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Fundamentals Set Bears on the Prowl

posted on May 13, 2005


Somewhere in the northern hemisphere this week, a farmer planted the one-billionth acre of biotech seed. That's the guesstimate from Pioneer Hi-Bred International, one of the world's largest producers of genetically modified seed.

At last count, about 85 percent of planted soybean acres ... and 45 percent of planted corn ... were biotech crops.

Planted acres are just part of the equation that determines the bottom line for farmers. Other critical factors in setting commodity prices were revealed this week in USDA's May crop production ... and supply and demand reports.

Long-term, the USDA reports were seen as bullish for soybeans ... and neutral for corn and wheat. But the initial reaction in the pits was anything but friendly.

Here are the numbers:

Soybean production for 2005 was pegged at 2.9 billion bushels, down 8 percent from last year's record crop. USDA put prices in a range of $4.70 to $5.70 a bushel, compared with $5.65 last year.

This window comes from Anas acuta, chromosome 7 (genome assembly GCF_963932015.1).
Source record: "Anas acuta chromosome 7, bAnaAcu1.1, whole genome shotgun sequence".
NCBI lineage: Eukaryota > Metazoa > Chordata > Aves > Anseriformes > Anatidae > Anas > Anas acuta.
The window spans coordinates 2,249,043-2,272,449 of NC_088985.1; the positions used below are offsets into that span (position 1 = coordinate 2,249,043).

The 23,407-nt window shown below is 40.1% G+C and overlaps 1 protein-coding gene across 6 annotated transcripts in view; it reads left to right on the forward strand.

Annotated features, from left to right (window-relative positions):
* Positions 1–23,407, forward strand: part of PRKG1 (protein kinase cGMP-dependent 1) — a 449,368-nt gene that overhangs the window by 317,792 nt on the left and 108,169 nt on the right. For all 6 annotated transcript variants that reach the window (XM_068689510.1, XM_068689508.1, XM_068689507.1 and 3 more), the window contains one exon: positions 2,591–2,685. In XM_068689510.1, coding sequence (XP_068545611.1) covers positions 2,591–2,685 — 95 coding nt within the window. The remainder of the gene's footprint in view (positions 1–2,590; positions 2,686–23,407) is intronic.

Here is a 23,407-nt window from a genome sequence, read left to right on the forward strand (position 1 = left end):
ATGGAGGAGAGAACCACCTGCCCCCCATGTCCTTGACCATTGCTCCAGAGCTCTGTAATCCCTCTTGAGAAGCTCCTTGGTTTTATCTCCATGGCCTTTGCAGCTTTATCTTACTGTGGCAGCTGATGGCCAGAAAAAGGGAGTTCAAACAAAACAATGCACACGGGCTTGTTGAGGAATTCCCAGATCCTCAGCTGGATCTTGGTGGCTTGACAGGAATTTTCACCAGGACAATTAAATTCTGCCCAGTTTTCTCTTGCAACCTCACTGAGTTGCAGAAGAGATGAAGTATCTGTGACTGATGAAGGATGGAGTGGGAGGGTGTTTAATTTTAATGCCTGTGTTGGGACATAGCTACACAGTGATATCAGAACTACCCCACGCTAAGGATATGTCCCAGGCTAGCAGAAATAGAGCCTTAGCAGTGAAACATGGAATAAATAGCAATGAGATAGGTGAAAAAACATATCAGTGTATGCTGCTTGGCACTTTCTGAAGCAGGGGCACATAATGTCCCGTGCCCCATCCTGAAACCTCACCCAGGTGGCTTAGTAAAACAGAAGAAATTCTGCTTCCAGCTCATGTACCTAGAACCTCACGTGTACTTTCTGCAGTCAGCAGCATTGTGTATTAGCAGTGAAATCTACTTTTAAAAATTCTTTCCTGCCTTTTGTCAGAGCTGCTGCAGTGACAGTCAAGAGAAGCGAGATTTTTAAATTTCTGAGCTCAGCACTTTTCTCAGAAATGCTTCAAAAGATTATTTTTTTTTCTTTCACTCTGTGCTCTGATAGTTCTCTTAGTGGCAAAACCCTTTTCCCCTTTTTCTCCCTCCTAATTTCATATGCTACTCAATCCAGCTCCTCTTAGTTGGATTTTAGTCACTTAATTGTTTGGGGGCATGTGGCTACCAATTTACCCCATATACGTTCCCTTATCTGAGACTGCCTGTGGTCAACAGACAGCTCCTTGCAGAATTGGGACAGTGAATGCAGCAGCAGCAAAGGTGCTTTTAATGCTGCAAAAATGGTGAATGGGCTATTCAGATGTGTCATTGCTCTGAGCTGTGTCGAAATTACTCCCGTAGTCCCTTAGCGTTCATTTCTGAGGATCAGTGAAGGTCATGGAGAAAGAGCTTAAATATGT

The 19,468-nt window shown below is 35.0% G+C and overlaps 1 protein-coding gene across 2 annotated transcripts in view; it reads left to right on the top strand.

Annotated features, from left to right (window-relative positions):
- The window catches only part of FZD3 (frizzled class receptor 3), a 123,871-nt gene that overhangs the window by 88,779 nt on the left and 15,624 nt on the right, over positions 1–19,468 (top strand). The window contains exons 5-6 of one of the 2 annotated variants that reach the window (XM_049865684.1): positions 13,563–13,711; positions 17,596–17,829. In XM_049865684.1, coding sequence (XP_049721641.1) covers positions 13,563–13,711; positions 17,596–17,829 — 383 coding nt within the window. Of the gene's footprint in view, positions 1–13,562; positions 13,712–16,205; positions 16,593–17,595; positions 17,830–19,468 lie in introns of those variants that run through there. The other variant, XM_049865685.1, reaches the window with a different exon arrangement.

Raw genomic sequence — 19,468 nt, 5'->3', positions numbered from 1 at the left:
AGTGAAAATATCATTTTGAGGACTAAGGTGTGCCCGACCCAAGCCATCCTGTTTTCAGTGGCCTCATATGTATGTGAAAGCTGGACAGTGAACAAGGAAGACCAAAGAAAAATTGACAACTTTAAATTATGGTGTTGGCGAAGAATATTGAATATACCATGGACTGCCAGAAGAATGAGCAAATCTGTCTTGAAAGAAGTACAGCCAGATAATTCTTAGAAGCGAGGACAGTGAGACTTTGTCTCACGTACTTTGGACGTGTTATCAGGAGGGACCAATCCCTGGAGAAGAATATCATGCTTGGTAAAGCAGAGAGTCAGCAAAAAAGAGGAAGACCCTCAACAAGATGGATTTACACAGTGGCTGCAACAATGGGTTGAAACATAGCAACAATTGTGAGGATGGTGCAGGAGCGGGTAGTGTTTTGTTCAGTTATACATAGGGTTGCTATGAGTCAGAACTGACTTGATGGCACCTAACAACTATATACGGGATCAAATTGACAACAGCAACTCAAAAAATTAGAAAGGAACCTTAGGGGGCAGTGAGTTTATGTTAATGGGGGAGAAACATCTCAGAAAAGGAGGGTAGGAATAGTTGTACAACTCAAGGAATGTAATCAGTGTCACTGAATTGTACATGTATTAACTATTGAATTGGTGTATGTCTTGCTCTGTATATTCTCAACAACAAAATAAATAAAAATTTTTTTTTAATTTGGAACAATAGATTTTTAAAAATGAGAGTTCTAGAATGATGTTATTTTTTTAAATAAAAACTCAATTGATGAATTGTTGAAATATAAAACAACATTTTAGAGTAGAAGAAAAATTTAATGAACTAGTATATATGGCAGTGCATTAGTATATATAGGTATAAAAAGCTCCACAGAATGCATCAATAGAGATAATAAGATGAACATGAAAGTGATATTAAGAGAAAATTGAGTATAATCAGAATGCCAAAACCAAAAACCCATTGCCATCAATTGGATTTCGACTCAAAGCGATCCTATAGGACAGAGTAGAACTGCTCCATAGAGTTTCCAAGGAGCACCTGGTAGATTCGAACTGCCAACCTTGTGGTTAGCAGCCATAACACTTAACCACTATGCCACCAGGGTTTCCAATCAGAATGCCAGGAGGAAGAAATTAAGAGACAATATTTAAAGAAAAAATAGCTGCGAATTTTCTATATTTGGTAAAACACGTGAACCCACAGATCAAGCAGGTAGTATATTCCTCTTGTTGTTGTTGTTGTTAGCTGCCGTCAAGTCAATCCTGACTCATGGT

Projections for this year's corn crop stand at 10.9 billion bushels, down 7 percent from last year. The estimated price range of $1.55 to $1.95 a bushel is down from last year's average of $2.10.

Wheat growers will harvest slightly more than last year, reaping an estimated 2.2 billion bushels. But wheat exports are expected to decline due to increased competition form Europe and the former Soviet Union. Producer prices for wheat are expected to be between $2.55 and $3.05 per bushel -- down substantially from last year's average of $3.39.

As spring planting progresses, the markets increasingly will be influenced by the weather. And as broad bands of rain moved across the grain belt this week, the bears were turned loose in the commodity markets.


Tags: agriculture crops markets news soybeans USDA